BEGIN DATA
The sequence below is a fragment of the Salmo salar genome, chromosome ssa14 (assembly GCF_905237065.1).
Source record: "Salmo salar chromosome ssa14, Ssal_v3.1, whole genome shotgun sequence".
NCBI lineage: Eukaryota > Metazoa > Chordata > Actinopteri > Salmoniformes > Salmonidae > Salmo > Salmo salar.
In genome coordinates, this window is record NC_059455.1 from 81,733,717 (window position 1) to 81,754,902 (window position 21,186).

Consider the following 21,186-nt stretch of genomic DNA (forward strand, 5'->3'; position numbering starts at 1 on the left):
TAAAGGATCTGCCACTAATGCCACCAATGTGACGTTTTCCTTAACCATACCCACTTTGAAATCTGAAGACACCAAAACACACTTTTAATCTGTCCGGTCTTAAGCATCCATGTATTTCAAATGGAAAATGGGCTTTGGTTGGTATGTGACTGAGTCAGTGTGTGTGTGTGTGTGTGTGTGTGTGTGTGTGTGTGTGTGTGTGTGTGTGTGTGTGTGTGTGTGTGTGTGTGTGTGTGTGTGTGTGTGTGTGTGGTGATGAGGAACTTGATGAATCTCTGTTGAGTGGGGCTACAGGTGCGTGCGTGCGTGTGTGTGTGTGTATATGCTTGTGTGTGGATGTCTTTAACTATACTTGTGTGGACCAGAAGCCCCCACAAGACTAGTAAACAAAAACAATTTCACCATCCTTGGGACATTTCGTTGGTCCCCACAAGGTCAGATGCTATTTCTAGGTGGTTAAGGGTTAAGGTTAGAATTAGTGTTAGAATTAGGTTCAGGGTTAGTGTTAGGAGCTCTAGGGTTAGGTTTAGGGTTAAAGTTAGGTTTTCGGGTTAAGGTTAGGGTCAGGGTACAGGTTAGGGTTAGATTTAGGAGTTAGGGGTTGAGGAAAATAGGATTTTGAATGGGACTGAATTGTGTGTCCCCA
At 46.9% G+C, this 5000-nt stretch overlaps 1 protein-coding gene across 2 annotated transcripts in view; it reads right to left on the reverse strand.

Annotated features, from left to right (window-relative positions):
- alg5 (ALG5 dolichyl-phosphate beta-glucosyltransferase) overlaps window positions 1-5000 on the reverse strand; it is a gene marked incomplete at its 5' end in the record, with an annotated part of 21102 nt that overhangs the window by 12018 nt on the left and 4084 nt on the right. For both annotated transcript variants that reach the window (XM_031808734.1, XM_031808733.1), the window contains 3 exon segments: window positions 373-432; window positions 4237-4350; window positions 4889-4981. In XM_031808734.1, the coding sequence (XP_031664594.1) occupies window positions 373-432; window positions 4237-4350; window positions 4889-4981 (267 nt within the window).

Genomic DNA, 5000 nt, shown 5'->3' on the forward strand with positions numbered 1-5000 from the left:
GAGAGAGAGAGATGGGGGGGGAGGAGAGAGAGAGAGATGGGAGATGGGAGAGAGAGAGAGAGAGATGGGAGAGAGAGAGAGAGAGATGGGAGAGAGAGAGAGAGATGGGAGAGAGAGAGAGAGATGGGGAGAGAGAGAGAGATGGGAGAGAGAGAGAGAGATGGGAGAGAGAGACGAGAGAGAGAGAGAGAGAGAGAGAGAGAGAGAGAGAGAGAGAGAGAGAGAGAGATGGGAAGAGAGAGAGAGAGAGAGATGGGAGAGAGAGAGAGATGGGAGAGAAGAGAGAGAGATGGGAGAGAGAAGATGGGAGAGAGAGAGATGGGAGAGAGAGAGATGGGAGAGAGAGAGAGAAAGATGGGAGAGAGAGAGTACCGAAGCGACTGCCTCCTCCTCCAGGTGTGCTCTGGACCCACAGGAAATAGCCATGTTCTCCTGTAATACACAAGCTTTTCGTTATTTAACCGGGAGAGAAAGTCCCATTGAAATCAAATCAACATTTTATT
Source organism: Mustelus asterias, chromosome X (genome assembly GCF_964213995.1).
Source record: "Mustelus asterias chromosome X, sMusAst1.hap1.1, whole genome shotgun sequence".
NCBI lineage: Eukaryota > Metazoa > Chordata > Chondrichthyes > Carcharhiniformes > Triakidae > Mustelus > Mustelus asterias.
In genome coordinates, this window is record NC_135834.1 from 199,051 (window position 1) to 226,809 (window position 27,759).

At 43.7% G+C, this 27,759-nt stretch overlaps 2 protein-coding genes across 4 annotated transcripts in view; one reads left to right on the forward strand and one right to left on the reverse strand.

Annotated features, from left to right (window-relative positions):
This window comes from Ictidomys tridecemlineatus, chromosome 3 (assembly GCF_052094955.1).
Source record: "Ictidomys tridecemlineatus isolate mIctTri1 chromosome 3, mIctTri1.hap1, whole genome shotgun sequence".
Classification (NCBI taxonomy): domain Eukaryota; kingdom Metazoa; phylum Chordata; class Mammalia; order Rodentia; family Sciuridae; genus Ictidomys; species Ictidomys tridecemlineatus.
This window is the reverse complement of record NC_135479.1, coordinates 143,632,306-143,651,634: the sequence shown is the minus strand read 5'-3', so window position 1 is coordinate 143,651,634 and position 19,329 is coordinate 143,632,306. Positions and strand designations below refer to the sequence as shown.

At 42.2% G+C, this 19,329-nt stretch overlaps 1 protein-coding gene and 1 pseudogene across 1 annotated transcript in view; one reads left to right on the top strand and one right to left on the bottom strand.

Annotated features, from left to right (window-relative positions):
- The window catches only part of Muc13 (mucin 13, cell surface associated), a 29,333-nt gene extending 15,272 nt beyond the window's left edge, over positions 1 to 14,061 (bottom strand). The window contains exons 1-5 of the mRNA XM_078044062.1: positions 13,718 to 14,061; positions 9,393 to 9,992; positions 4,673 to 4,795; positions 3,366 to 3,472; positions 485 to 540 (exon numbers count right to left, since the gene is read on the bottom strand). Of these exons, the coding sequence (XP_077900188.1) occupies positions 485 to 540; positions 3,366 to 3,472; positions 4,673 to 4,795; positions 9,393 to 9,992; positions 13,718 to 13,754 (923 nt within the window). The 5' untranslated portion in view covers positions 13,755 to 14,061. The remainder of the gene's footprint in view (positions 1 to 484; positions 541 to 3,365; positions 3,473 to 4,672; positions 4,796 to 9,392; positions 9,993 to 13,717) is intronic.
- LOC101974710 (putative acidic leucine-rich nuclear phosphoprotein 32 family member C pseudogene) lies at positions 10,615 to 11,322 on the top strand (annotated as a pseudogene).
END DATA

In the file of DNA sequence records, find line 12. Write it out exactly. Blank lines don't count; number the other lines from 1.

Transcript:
Source organism: Mustelus asterias, chromosome X (genome assembly GCF_964213995.1).